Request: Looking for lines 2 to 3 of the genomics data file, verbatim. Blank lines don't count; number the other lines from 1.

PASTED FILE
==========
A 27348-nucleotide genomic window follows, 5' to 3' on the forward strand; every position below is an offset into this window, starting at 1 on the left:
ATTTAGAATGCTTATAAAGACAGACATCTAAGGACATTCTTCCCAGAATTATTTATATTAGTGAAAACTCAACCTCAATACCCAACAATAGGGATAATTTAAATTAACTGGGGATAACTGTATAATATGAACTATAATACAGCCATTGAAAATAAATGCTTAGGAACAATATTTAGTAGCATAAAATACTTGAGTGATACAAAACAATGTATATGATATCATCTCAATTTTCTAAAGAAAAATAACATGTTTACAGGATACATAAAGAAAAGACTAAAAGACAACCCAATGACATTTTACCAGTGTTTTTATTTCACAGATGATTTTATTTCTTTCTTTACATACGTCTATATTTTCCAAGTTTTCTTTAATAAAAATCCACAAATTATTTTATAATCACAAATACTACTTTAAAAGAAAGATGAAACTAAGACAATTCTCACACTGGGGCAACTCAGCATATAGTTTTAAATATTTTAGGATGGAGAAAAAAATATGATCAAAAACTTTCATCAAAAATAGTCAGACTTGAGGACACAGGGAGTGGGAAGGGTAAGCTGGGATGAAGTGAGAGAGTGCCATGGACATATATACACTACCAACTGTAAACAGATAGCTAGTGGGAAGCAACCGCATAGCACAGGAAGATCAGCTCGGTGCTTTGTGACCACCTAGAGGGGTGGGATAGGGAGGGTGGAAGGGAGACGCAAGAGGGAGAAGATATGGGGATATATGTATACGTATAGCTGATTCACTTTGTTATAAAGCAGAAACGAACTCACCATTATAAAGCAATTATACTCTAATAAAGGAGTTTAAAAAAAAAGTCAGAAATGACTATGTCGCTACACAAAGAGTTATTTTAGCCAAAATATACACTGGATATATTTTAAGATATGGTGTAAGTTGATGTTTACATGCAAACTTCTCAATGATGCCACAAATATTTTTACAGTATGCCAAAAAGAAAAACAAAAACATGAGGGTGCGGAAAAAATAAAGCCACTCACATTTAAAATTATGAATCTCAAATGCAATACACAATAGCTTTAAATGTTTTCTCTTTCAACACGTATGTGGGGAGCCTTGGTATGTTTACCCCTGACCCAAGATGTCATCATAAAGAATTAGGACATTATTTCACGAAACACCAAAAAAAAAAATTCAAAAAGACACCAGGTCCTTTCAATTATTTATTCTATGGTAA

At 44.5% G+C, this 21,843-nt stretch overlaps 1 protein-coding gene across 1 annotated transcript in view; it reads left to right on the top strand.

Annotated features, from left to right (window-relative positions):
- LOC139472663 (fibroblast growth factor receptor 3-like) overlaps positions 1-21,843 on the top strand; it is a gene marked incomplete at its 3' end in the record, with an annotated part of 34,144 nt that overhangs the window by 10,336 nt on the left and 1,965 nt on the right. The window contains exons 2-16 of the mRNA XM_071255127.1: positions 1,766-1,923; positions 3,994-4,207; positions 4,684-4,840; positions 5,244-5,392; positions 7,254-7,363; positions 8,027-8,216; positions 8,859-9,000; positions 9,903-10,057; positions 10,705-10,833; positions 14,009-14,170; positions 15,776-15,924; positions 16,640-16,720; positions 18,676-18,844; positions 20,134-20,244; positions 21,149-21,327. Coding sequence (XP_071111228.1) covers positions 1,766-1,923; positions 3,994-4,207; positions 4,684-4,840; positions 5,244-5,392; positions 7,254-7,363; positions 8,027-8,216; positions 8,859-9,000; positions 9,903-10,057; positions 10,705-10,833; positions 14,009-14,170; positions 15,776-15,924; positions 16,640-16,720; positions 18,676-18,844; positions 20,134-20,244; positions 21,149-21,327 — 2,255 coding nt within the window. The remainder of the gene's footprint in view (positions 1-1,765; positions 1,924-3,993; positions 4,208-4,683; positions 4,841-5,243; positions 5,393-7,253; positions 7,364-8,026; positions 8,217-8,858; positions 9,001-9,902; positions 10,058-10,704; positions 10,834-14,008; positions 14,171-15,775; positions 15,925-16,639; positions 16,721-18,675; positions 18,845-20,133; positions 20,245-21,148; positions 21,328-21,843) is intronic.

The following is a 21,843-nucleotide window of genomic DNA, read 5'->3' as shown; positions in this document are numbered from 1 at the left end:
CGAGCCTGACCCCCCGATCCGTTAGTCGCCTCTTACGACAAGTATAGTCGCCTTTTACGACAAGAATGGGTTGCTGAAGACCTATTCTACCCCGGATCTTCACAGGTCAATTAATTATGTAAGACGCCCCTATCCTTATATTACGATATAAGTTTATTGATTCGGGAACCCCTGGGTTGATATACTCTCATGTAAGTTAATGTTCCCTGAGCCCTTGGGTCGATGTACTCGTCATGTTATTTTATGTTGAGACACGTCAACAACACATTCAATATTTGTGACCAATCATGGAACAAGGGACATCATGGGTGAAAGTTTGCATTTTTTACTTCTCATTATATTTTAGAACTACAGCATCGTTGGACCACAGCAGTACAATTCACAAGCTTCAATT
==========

ATTTAGAATGCTTATAAAGACAGACATCTAAGGACATTCTTCCCAGAATTATTTATATTAGTGAAAACTCAACCTCAATACCCAACAATAGGGATAATTTAAATTAACTGGGGATAACTGTATAATATGAACTATAATACAGCCATTGAAAATAAATGCTTAGGAACAATATTTAGTAGCATAAAATACTTGAGTGATACAAAACAATGTATATGATATCATCTCAATTTTCTAAAGAAAAATAACATGTTTACAGGATACATAAAGAAAAGACTAAAAGACAACCCAATGACATTTTACCAGTGTTTTTATTTCACAGATGATTTTATTTCTTTCTTTACATACGTCTATATTTTCCAAGTTTTCTTTAATAAAAATCCACAAATTATTTTATAATCACAAATACTACTTTAAAAGAAAGATGAAACTAAGACAATTCTCACACTGGGGCAACTCAGCATATAGTTTTAAATATTTTAGGATGGAGAAAAAAATATGATCAAAAACTTTCATCAAAAATAGTCAGACTTGAGGACACAGGGAGTGGGAAGGGTAAGCTGGGATGAAGTGAGAGAGTGCCATGGACATATATACACTACCAACTGTAAACAGATAGCTAGTGGGAAGCAACCGCATAGCACAGGAAGATCAGCTCGGTGCTTTGTGACCACCTAGAGGGGTGGGATAGGGAGGGTGGAAGGGAGACGCAAGAGGGAGAAGATATGGGGATATATGTATACGTATAGCTGATTCACTTTGTTATAAAGCAGAAACGAACTCACCATTATAAAGCAATTATACTCTAATAAAGGAGTTTAAAAAAAAAGTCAGAAATGACTATGTCGCTACACAAAGAGTTATTTTAGCCAAAATATACACTGGATATATTTTAAGATATGGTGTAAGTTGATGTTTACATGCAAACTTCTCAATGATGCCACAAATATTTTTACAGTATGCCAAAAAGAAAAACAAAAACATGAGGGTGCGGAAAAAATAAAGCCACTCACATTTAAAATTATGAATCTCAAATGCAATACACAATAGCTTTAAATGTTTTCTCTTTCAACACGTATGTGGGGAGCCTTGGTATGTTTACCCCTGACCCAAGATGTCATCATAAAGAATTAGGACATTATTTCACGAAACACCAAAAAAAAAAATTCAAAAAGACACCAGGTCCTTTCAATTATTTATTCTATGGTAA

At 44.5% G+C, this 21,843-nt stretch overlaps 1 protein-coding gene across 1 annotated transcript in view; it reads left to right on the top strand.